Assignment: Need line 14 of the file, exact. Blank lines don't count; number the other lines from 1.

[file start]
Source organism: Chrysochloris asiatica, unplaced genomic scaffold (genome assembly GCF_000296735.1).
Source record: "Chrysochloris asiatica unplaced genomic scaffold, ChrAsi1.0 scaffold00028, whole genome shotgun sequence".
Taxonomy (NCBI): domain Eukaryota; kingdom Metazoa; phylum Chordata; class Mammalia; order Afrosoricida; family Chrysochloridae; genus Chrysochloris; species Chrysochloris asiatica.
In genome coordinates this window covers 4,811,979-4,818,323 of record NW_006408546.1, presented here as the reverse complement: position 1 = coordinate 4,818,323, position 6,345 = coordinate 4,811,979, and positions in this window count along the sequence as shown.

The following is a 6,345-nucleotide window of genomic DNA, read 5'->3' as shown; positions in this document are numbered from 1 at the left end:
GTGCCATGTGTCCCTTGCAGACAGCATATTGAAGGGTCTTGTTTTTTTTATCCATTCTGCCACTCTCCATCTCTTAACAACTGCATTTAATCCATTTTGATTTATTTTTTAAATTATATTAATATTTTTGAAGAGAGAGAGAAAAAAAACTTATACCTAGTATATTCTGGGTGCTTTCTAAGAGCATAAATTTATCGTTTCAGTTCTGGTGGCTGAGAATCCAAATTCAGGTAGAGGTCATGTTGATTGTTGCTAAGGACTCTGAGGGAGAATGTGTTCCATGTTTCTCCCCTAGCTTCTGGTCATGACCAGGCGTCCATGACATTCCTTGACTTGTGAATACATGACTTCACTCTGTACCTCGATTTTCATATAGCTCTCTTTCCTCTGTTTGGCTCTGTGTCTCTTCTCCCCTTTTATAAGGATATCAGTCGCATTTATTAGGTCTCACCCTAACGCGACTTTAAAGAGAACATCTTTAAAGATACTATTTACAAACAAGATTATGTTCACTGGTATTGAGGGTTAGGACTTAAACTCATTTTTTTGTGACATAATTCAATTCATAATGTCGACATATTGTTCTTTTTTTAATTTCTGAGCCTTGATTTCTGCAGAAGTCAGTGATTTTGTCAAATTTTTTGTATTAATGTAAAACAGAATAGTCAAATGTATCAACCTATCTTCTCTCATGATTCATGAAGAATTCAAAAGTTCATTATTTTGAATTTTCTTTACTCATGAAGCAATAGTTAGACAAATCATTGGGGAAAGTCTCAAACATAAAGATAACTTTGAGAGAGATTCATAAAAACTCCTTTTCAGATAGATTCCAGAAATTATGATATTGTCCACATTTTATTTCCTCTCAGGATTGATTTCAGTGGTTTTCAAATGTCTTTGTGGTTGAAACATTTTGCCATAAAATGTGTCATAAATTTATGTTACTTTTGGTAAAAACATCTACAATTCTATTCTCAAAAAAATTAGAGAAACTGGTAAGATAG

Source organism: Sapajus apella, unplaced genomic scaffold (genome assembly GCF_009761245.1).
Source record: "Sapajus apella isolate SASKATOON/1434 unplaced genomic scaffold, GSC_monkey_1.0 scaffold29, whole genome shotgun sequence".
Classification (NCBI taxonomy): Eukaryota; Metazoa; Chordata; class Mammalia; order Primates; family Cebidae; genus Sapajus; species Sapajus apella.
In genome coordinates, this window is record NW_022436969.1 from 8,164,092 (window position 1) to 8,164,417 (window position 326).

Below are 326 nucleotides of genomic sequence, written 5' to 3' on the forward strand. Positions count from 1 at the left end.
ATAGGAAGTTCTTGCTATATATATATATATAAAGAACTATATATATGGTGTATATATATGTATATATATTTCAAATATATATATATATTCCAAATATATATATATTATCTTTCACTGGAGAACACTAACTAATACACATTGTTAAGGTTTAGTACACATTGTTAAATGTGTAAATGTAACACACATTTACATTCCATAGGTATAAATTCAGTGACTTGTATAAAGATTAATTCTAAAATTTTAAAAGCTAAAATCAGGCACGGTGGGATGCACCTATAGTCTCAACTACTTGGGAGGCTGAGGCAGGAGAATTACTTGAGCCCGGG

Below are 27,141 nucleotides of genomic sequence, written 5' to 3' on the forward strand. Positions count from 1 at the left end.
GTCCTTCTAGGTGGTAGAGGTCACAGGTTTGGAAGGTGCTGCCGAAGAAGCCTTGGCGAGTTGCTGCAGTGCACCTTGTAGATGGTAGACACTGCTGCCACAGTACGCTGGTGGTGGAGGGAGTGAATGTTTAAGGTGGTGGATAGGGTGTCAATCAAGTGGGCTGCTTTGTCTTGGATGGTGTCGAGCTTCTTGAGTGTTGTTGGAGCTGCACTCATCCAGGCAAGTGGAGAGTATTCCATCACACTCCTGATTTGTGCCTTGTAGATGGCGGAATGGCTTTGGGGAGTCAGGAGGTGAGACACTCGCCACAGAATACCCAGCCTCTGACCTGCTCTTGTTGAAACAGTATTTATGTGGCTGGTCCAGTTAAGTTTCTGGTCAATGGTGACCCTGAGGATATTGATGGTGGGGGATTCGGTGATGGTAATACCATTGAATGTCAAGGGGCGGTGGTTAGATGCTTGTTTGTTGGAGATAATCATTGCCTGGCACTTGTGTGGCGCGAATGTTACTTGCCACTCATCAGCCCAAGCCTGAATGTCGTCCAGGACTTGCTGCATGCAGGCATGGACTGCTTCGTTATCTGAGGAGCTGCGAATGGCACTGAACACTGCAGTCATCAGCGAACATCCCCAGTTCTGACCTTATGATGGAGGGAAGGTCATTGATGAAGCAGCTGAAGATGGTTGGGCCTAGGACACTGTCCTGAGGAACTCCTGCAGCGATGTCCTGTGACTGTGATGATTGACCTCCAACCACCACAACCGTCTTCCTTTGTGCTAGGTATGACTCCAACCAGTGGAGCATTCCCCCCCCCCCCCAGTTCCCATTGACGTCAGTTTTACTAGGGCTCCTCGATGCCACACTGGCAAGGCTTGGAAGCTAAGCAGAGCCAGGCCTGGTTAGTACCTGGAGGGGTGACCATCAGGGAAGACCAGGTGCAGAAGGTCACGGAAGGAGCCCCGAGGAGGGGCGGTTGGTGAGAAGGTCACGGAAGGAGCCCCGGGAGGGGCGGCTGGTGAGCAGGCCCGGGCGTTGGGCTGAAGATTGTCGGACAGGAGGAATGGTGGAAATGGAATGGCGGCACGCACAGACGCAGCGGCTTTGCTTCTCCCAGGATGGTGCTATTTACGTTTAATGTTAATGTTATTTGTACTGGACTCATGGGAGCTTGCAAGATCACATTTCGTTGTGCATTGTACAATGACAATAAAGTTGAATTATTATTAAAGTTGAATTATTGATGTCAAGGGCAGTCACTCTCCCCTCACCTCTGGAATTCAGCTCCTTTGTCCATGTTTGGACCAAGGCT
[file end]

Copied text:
GTCCTTCTAGGTGGTAGAGGTCACAGGTTTGGAAGGTGCTGCCGAAGAAGCCTTGGCGAGTTGCTGCAGTGCACCTTGTAGATGGTAGACACTGCTGCCACAGTACGCTGGTGGTGGAGGGAGTGAATGTTTAAGGTGGTGGATAGGGTGTCAATCAAGTGGGCTGCTTTGTCTTGGATGGTGTCGAGCTTCTTGAGTGTTGTTGGAGCTGCACTCATCCAGGCAAGTGGAGAGTATTCCATCACACTCCTGATTTGTGCCTTGTAGATGGCGGAATGGCTTTGGGGAGTCAGGAGGTGAGACACTCGCCACAGAATACCCAGCCTCTGACCTGCTCTTGTTGAAACAGTATTTATGTGGCTGGTCCAGTTAAGTTTCTGGTCAATGGTGACCCTGAGGATATTGATGGTGGGGGATTCGGTGATGGTAATACCATTGAATGTCAAGGGGCGGTGGTTAGATGCTTGTTTGTTGGAGATAATCATTGCCTGGCACTTGTGTGGCGCGAATGTTACTTGCCACTCATCAGCCCAAGCCTGAATGTCGTCCAGGACTTGCTGCATGCAGGCATGGACTGCTTCGTTATCTGAGGAGCTGCGAATGGCACTGAACACTGCAGTCATCAGCGAACATCCCCAGTTCTGACCTTATGATGGAGGGAAGGTCATTGATGAAGCAGCTGAAGATGGTTGGGCCTAGGACACTGTCCTGAGGAACTCCTGCAGCGATGTCCTGTGACTGTGATGATTGACCTCCAACCACCACAACCGTCTTCCTTTGTGCTAGGTATGACTCCAACCAGTGGAGCATTCCCCCCCCCCCCCAGTTCCCATTGACGTCAGTTTTACTAGGGCTCCTCGATGCCACACTGGCAAGGCTTGGAAGCTAAGCAGAGCCAGGCCTGGTTAGTACCTGGAGGGGTGACCATCAGGGAAGACCAGGTGCAGAAGGTCACGGAAGGAGCCCCGAGGAGGGGCGGTTGGTGAGAAGGTCACGGAAGGAGCCCCGGGAGGGGCGGCTGGTGAGCAGGCCCGGGCGTTGGGCTGAAGATTGTCGGACAGGAGGAATGGTGGAAATGGAATGGCGGCACGCACAGACGCAGCGGCTTTGCTTCTCCCAGGATGGTGCTATTTACGTTTAATGTTAATGTTATTTGTACTGGACTCATGGGAGCTTGCAAGATCACATTTCGTTGTGCATTGTACAATGACAATAAAGTTGAATTATTATTAAAGTTGAATTATTGATGTCAAGGGCAGTCACTCTCCCCTCACCTCTGGAATTCAGCTCCTTTGTCCATGTTTGGACCAAGGCT